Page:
return self + other``````

When we are adding two `MultiValue` together, then we can use the `flatmap` method to do the operation

``````class MultiValue:
...

match other:
case int():
return self.map(lambda a: a + other)
case MultiValue():
return self.flatmap(lambda a: a + other)

return self + other``````

Check out the previous article for an in-depth explanation of how the `map` and `flatmap` work in this situation.

We can test this out

``````>>> MultiValue({2, 3}) + 10
MultiValue({12, 13})

>>> 10 + MultiValue({2, 3})
MultiValue({12, 13})

>>> MultiValue({2, 3}) + MultiValue({10, 20})
MultiValue({12, 13, 22, 23})
``````

Now that we have implemented support for the `+` operator for the `MultiValue` class, we can just use the `sum()` built-in function normally, even if we have `MultiValue` objects in the list. The code below is mostly the same as the one from the previous article, except we use the `sum` function to add up all the values instead of using `reduce`

``````def get_card_value(card):
if card == 'A':
return MultiValue({1, 11})
elif card in ('J', 'Q', 'K'):
return MultiValue({10})
else:
return MultiValue({card})

def possible_hand_values(hand: list[CardFace]) -> MultiValue:
values = [get_card_value(card) for card in hand]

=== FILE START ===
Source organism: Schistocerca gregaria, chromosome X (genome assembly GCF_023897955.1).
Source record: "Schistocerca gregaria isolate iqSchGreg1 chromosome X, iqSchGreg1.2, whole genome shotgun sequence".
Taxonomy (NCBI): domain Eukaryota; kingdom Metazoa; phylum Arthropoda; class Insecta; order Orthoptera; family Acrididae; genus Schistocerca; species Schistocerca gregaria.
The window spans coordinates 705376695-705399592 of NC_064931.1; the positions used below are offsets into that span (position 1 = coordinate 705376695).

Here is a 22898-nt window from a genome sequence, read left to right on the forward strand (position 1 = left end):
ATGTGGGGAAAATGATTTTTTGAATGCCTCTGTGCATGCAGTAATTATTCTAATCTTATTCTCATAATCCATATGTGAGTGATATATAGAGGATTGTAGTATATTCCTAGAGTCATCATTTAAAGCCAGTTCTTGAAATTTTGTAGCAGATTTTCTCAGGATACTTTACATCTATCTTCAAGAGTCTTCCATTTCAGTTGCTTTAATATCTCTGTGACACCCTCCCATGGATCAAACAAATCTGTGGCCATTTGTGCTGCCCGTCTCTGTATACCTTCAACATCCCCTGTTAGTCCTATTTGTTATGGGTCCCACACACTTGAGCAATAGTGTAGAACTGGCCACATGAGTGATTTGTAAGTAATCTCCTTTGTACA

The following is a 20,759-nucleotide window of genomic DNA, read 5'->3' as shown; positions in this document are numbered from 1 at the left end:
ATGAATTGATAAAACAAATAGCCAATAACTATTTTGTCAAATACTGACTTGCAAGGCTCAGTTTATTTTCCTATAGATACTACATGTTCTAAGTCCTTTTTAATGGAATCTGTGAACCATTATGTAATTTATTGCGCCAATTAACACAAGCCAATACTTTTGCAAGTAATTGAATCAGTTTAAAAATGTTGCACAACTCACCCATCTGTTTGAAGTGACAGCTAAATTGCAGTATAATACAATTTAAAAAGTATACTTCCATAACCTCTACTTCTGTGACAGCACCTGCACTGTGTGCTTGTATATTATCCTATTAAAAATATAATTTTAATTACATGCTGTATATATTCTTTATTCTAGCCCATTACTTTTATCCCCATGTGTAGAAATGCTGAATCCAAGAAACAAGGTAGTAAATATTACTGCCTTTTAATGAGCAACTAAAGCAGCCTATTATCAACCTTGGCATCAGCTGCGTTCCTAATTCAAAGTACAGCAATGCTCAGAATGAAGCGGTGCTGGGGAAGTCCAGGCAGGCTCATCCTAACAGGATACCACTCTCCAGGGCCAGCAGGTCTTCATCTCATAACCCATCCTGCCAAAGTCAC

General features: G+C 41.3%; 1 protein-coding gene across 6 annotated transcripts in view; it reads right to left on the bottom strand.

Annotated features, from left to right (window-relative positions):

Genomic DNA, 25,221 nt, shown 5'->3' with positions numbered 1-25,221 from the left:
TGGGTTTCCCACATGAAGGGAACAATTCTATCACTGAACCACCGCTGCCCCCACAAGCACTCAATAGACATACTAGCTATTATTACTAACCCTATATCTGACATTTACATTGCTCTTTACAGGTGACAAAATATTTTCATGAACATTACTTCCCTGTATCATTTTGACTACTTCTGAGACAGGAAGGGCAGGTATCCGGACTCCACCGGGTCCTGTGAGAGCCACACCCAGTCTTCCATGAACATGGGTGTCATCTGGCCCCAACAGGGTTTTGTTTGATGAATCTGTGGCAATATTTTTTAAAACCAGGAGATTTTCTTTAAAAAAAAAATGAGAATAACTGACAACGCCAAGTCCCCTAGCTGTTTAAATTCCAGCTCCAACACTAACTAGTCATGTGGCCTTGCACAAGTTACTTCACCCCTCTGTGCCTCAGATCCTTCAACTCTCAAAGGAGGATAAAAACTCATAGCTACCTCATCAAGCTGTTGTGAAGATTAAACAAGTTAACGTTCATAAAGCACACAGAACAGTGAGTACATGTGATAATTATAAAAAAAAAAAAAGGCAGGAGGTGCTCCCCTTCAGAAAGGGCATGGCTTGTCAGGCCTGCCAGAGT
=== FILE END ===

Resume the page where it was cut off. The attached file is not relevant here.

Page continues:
return sum(values, MultiValue({0}))

def hand_value(hand: list[CardFace]) -> int | None:
try:
possible_values = possible_hand_values(hand).values
valid_values = {value for value in possible_values if value <= 21}
return max(valid_values)
except ValueError:
return None``````

Here is what this code does:

• `get_card_value` takes a card and returns the `MultiValue` representation of it
• `possible_hand_values` takes a hand of cards, converts each to its `MultiValue` representation and then adds up all the values using `sum`. Since the Ace has two possible values, this will actually give us all the possible totals for a hand of cards
• `hand_value` takes the list of all possible hand values, filters out those hands that bust, and returns the maximum of whatever is remaining. It will return `None` if every possible hand value is a bust

## Summary

That brings us to the end of this Blackjack Kata using the `MultiValue` monad. In these two articles, we saw how we can use the monad to abstract items that could take on multiple values. In the Blackjack example, that was the Ace which could take on the value of `1` or `11` whichever gave a better hand value.

Normally dealing with such variables leads to complex code, but with the monad abstraction, we barely need to think about it.

Furthermore, by hooking on to python's ability for operator overloading, we were able to make the `MultiValue` support the `+` operator, leading to some very clean code. In the end, we could use `sum` to add up all the values in the hand of cards as if it was just a list of numbers, when actually there were `MultiValue` in there.

In essence, this is the power of abstraction. It frees the developer to write the core algorithm at a high level ("Sum up the values in the hand") without having to think about the internal details ("Some cards in the hand take single values, some take on multiple values")